The bioassay on allelopathic effects of aqueous extracts from wheat seedlings: The test weed species were listed in Table 1. The seeds of weed species were arrayed in good order in a non-tissue culture treated plate (24 well, flat bottom with low evaporation lid), with Φ2.1cm, and 2.8 cm high. In the experiment, 0.4 ml of aqueous extracts was added to every hole of the culture treated plate with Avena fatua L. and Ipomoea hederacea. var .integriuscula L., and 0.2 ml of aqueous extracts was added to the holes with other seeds. The plate was sealed with parafilm to keep seeds wet and breathing freely. Every treatment was replicated 3 times, with 5 seeds in each hole. The seeds were cultivated in a greenhouse for 5 days, and the length of root and stem were measured and the inhibitory ratio were calculated, respectively (Li Xiangju et al. 1998; Wu et al. 2000).

(c) The bioassay on allelopathic effects of DIMBOA

The seeds of weed species, i. e. Digitaria sanguinalis (L) Scop, Amaranthus retroflexus L. and Avena fatua L., were placed on a non-tissue culture treated plate. Every treatment was replicated 3 holes. Every 5 seeds were inserted into one hole. In the experiment, DIMBOA sample was dissolved in methanol and diluted into 0.2,0.4,0.6,0.8 mg.ml-1 with distilled water, respectively. The plate was sealed with parafilm after 30 min (methanol was fully volatile) and cultivated in the greenhouse at 22C.In the experiment, 0.4 ml of DIMBOA solution was added to every hole of the culture treated plate filled with Avena fatua L., and 0.2 ml was added to the holes filled with smaller seeds. The seeds were then cultivated in greenhouse for 5 days, and the length of root and stem were measured and the inhibitory ratio calculated.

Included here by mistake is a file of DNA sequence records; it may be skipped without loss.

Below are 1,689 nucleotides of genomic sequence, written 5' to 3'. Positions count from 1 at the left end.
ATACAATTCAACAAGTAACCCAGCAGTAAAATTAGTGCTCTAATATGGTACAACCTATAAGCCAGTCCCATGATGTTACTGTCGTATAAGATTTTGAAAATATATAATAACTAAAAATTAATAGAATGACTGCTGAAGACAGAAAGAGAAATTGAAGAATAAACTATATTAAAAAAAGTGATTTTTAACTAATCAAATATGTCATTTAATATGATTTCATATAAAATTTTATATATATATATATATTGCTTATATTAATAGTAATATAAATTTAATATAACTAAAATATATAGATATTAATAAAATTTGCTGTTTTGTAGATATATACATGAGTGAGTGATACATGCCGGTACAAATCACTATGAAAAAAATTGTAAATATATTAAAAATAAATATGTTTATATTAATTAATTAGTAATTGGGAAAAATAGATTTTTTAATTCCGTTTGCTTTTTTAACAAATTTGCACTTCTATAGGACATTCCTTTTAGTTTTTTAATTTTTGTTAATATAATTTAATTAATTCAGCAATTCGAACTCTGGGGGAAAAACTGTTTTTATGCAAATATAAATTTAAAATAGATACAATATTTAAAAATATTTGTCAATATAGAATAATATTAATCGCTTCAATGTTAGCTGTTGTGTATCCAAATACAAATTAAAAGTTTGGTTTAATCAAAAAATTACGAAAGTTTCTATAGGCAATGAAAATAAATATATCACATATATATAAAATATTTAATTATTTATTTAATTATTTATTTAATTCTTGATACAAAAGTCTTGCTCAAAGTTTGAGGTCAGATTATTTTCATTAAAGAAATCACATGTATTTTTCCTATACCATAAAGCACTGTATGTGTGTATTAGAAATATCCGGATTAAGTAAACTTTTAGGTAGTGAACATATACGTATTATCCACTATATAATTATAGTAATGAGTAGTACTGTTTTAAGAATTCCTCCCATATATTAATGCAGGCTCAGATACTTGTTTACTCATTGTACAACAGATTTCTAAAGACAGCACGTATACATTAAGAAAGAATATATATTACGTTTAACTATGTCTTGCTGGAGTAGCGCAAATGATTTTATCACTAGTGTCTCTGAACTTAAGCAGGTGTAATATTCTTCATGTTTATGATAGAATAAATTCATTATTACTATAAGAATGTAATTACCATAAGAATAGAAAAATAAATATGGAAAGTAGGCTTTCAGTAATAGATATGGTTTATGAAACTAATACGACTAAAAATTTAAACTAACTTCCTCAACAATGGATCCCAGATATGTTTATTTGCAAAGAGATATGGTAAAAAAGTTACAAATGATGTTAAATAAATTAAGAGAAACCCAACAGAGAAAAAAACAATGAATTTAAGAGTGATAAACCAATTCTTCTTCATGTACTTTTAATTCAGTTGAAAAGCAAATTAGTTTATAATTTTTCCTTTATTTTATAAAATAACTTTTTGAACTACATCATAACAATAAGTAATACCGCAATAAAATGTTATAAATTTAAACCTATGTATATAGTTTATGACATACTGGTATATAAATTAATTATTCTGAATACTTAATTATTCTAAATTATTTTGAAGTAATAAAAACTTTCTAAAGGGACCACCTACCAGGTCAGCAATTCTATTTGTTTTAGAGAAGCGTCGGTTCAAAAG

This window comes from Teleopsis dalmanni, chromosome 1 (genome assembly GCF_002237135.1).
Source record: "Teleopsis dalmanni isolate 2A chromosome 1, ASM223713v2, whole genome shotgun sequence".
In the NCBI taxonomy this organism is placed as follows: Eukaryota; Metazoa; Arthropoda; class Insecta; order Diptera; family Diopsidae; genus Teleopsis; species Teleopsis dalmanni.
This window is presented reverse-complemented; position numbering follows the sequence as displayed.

Table 1 The test weed species of bioassay 1)

Serial number

Scientific name

English name

Seed size

Amount of seeds

1

Digitaria sanguinalis

Large crabgrass

middle

90

2

Poa annua L.

Annual bluegrass

middle

90

3

Amaranthus retroflexus

Redroot amaranth

small

90

4

Echinochloa crusgalli

Barnyardness

middle

90

5

Avena fatua L.

Wild oat

large

90

6

Ipomoea hederacea

Entireleaf morningglory

large

90

7

Lolium multiflorum

Annual ryegrass

middle

90

1) “*”represents monocotyledon, and “**” represents dicotyledon.

(d) Statistical analysis

Data on bioassay experiment was analyzed with EXCEL software. Every test weed species had a responsive logarithmic model, i.e. ya1nx+b, the values of IC50 and relative coefficient on every kind of test weeds were calculated according to the regression model.

Results

The allelopathic effects of pot culture experiment

The result of pot culture experiment was listed in Table 2. The result showed that intercropped with weeds, wheat had strong allelopathic effects on Digitaria sanguinalis, Amaranthus retroflexus L., Echinochloa crusgalli L., Poa annua L., Lolium multiflorum Lam.and Avena fatua. There was a negative correlation between the germination ratio of weeds and the density of wheat seedlings. The more wheat plants, the lower the germination ratio of the seeds of weed species. Poa annua L. was the most sensitive among the test six weed species. Its seed germination ratios were all the lowest at different wheat seed densities.